BLOG: Question patients about dry eye triggers – Healio

A range of factors, or triggers, that affect the ocular surface can cause dry eye flares of varying intensity.
But it isn’t always as straightforward as a dry eye flare accompanying a rosacea flare or happening after a windy weekend on a motorcycle. Sometimes patients have dry eye flares when two or more triggers come together. Other times, as in the first case that follows, the causes include everything but the kitchen sink.
A post-PRK, 45-year-old woman had gritty, burning, irritated eyes that intermittently caused her vision to worsen after long hours on the computer. She had eyeliner tattoos on both upper lids, which likely further damaged her meibomian glands. Her eyelid closure was incomplete due to a history of eyelid reconstruction after a car accident and recent cosmetic neurotoxin injection to improve wrinkles.
After a significant amount of makeup was noted along the lid margin, other questions regarding cosmetic habits were discussed. Upon inquiry, it was discovered that she also occasionally had eyelash extensions and reported using a new moisturizer around her eyes twice daily.
According to the patient’s history, she was taking an oral antihistamine for allergies and a thyroid medication, both of which are known to cause eye dryness. She had used a generic over-the-counter artificial tear with benzalkonium chloride, later switching to a preservative-free tear, but that still didn’t solve her problem.
When I saw the patient, she said her eyes felt bad, but she admitted they were even worse on other days. On slit lamp examination, she had significant interpalpebral staining of both eyes, and her tear breakup time was reduced to only 2 seconds in each eye. She thought she should have “perfect” vision after PRK, but I explained that her cornea couldn’t maintain adequate lubrication because of the incomplete lid closure.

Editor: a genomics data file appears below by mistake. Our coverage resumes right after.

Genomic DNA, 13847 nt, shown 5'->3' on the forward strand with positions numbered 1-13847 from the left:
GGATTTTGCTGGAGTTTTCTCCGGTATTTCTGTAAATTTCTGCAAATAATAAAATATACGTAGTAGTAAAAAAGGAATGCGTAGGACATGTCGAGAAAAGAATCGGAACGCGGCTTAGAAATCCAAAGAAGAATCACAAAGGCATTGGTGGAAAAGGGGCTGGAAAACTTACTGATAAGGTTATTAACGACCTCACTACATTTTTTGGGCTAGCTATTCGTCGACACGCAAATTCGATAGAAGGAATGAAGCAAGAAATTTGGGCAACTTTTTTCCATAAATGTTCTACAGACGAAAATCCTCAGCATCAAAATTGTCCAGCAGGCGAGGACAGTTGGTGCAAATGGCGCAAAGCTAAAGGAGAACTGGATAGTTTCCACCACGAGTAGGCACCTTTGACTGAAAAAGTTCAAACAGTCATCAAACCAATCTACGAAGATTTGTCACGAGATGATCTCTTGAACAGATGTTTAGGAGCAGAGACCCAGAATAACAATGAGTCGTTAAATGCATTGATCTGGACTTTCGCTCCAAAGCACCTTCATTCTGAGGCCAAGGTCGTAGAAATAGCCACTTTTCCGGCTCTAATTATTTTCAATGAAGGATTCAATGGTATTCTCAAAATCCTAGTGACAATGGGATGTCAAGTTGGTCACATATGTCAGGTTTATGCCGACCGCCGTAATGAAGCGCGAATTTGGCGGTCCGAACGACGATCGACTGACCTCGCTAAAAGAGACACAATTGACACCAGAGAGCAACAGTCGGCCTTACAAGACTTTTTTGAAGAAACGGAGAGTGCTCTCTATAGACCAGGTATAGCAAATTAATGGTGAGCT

Although the problem was worse on one side (likely from the car accident), the fact that there was bilateral reduction of TBUT and equal distribution of pain pointed to the concoction of cosmetic treatments as the culprit. I explained the situation to her, but she was reluctant to acknowledge that any aesthetic procedures were partly to blame.
My next step was to prescribe the steroid Eysuvis (loteprednol etabonate ophthalmic suspension 0.25%, Kala Pharmaceuticals) four times per day for 2 weeks to alleviate her symptoms and decrease signs on the ocular surface. She was relieved to know there was an option for her dry eye flares, and I felt confident using a short-term prescription steroid treatment that I find to be clinically safe at a very low dosage. Rather than seeing her four or more times a year for dry eye flares, I can encourage her to get refills and treat her dry eye flares at home.
Some patients’ triggers are environmental in nature. In this case, which I see rather often, a 35-year-old woman wearing contact lenses was using her computer 8 to 10 hours a day. She always wore a mask while she was in the office. When she came to see me it was wintertime, and she had turned on the heat a few weeks before. She also told me she had a ceiling fan in her bedroom, which she insisted was essential for sleeping. She complained she was having intermittent days of significant blur and pain, and she was frustrated because using artificial tears regularly, with and without her contact lenses, didn’t fix the problem.
The patient’s TBUT in the office appeared normal, but she was describing occasional dry eye flares. In my clinical opinion, multiple environmental triggers, including blowing dry air and mask-associated dry eye (MADE), were the causes. Maintenance tears can’t help or really address dry eye flares; however, I advised her to continue using them daily along with Eysuvis for 2 weeks. We talked about changing her environment to avoid triggering flares, including ways to possibly alleviate MADE.
The patient came back after 2 weeks with marked improvement in the way her eyes felt, and they looked better under slit lamp examination. She will need to remain vigilant about her environment, although not all of those challenges are within her control. The good news is that she now knows how to recognize a dry eye flare and can call us for a prescription to get relief.
Jade Coats, OD, practices at McDonald Eye Associates, a large OD-MD clinic in Rogers, Ark. She dedicates the majority of her clinical practice to ocular disease, comprehensive eye care and refractive surgery/perioperative care, with an emphasis on treating dry eye disease.
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